[Note 6] The supplemental appendix contained, inter alia, copies of the recorded deeds for all thirty units in Phase I (defined, infra) of the Condominium, copies of the recorded partial releases of the Mortgage for twenty-seven of said units, copies of settlement statements pertaining to several of said units, and an affidavit of Sidney Whiting (owner of Unit 1102). On November 14, 2014, the Bank filed a motion to strike Plaintiffs statement of additional material facts and supplemental appendix. On November 21, 2014, Plaintiff filed opposition to this motion to strike. At the summary judgment hearing, the Bank requested permission to file a supplemental affidavit of Flynn (addressing the issue of the Declarants default upon the Mortgage), which Plaintiff opposed. This court allowed Flynns supplemental affidavit to be filed, de bene.
[Note 7] Pursuant to the Declaration of Trust, the Declarant and Richard W. Vazza (R. Vazza) (whose relation to S. Vazza is unknown) were named as the sole trustees of Plaintiff. By notice of removal dated June 2, 2010 and recorded in the Registry at Book 54970, Page 565, the Declarant and R. Vazza were removed as trustees of Plaintiff.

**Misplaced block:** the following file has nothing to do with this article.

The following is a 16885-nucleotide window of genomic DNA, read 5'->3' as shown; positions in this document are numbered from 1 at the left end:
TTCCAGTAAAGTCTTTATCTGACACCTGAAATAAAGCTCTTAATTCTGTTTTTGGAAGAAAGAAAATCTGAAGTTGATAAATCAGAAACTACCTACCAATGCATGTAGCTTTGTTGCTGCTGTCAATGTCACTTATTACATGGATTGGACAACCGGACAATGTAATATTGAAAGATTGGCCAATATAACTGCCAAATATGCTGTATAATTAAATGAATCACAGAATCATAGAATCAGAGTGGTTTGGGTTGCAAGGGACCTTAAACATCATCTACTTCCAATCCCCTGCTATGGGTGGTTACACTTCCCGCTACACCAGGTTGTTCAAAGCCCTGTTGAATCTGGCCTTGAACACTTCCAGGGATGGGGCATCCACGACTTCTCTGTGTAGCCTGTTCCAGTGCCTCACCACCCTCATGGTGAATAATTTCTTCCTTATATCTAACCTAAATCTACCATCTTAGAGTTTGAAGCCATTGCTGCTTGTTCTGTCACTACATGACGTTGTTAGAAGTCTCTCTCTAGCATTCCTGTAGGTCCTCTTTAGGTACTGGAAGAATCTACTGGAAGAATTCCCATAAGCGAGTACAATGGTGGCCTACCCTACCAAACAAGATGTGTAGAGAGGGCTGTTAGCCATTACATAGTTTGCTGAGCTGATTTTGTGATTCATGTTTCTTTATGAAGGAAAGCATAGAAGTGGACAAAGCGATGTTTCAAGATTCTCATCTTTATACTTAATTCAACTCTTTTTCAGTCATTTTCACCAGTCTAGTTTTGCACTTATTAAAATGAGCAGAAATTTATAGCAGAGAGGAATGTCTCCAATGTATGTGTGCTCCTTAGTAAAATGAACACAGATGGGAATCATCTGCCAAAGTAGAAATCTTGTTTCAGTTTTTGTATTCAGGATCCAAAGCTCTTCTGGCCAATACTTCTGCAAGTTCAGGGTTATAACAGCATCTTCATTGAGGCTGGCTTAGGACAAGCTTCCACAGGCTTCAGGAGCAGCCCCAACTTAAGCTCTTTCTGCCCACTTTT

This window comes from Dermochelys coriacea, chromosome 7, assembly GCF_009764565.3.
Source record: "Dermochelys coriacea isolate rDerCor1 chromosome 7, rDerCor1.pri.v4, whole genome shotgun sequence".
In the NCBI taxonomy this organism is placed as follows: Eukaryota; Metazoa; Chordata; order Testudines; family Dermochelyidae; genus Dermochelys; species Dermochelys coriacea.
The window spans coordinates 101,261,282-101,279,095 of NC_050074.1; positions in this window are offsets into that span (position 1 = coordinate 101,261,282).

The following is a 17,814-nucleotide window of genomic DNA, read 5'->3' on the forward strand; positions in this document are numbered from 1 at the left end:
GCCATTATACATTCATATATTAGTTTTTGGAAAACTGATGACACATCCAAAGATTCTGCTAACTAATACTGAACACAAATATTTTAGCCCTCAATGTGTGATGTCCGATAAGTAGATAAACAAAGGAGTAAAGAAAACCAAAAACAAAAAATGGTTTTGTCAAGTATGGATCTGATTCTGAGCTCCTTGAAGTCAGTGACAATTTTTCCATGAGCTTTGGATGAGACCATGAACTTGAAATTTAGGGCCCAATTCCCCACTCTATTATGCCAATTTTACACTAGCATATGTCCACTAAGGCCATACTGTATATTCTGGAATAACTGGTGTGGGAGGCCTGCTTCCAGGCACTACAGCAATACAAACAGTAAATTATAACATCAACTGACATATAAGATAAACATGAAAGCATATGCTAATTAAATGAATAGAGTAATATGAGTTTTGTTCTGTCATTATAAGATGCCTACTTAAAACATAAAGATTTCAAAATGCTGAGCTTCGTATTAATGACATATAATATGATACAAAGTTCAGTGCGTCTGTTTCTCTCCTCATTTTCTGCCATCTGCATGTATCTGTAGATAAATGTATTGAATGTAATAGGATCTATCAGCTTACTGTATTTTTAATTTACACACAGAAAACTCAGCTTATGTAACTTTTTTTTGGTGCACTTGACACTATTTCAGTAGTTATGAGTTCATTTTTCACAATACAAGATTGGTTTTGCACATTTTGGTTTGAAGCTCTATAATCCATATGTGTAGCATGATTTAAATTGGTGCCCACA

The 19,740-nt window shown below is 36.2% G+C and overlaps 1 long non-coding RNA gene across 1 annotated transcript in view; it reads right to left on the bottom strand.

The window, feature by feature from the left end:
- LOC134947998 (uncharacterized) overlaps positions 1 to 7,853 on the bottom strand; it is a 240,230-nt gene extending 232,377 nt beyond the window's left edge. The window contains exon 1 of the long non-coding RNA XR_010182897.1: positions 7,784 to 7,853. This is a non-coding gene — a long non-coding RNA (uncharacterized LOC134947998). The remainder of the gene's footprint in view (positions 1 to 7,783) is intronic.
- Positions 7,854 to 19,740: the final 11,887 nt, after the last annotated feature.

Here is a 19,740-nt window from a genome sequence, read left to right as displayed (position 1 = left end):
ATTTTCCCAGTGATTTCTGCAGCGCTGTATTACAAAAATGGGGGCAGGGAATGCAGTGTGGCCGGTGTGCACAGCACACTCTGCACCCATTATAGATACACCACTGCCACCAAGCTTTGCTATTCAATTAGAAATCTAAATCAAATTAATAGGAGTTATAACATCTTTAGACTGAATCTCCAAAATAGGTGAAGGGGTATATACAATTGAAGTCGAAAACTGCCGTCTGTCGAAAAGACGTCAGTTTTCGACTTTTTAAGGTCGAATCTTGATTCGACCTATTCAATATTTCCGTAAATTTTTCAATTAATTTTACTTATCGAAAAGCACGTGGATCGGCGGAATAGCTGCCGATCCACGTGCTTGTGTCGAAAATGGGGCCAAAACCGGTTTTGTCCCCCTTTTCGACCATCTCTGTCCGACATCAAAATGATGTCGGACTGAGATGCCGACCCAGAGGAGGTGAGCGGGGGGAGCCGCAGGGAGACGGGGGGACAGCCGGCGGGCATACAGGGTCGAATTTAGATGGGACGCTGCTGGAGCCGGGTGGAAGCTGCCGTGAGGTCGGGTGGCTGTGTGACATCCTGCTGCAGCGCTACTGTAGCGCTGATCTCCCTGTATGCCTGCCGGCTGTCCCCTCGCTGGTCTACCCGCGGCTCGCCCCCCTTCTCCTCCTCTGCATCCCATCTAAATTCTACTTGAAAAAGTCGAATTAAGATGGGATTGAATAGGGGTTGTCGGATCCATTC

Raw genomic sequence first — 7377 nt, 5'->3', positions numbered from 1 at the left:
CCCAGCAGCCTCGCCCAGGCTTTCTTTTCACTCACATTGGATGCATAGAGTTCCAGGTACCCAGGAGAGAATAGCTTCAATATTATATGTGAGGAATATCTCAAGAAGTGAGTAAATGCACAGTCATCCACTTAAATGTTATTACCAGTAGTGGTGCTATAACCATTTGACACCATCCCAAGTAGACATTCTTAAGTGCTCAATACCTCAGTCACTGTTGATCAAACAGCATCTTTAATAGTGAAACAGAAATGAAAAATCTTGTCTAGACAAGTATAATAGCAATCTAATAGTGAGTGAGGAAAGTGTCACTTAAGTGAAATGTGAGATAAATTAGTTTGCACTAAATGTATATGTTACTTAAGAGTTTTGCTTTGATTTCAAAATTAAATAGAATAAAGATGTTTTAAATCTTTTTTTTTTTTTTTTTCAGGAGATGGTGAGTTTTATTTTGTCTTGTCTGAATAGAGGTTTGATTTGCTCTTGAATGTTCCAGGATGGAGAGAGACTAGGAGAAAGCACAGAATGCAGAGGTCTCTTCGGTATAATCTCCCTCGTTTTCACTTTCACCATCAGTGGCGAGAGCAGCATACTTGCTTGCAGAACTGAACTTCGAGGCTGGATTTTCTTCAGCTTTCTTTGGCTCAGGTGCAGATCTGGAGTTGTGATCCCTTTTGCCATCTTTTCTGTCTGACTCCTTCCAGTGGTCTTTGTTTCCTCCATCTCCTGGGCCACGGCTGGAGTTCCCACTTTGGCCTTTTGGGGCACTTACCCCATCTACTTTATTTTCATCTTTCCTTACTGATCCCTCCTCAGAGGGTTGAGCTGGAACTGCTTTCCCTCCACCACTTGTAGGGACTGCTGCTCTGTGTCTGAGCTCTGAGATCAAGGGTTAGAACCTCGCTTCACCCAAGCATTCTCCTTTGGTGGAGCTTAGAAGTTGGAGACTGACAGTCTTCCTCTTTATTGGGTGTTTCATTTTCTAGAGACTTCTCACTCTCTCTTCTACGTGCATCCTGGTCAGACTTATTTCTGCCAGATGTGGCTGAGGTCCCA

The exact relationship between S. Vazza and R. Vazza is unknown. R. Vazza is listed in records filed with the Corporations Division as the sole manager and registered agent for service of process of another dissolved entitycalled Middlesex Point Realty LLC (MPR) (whose relation to the Declarant is unknown), which was created in 2005. MPR was involuntarily dissolved by order dated April 30, 2009. Notably, the business address stated in the Declarants original certificate of organization is the same address as given in MPRs filings with the Corporations Division.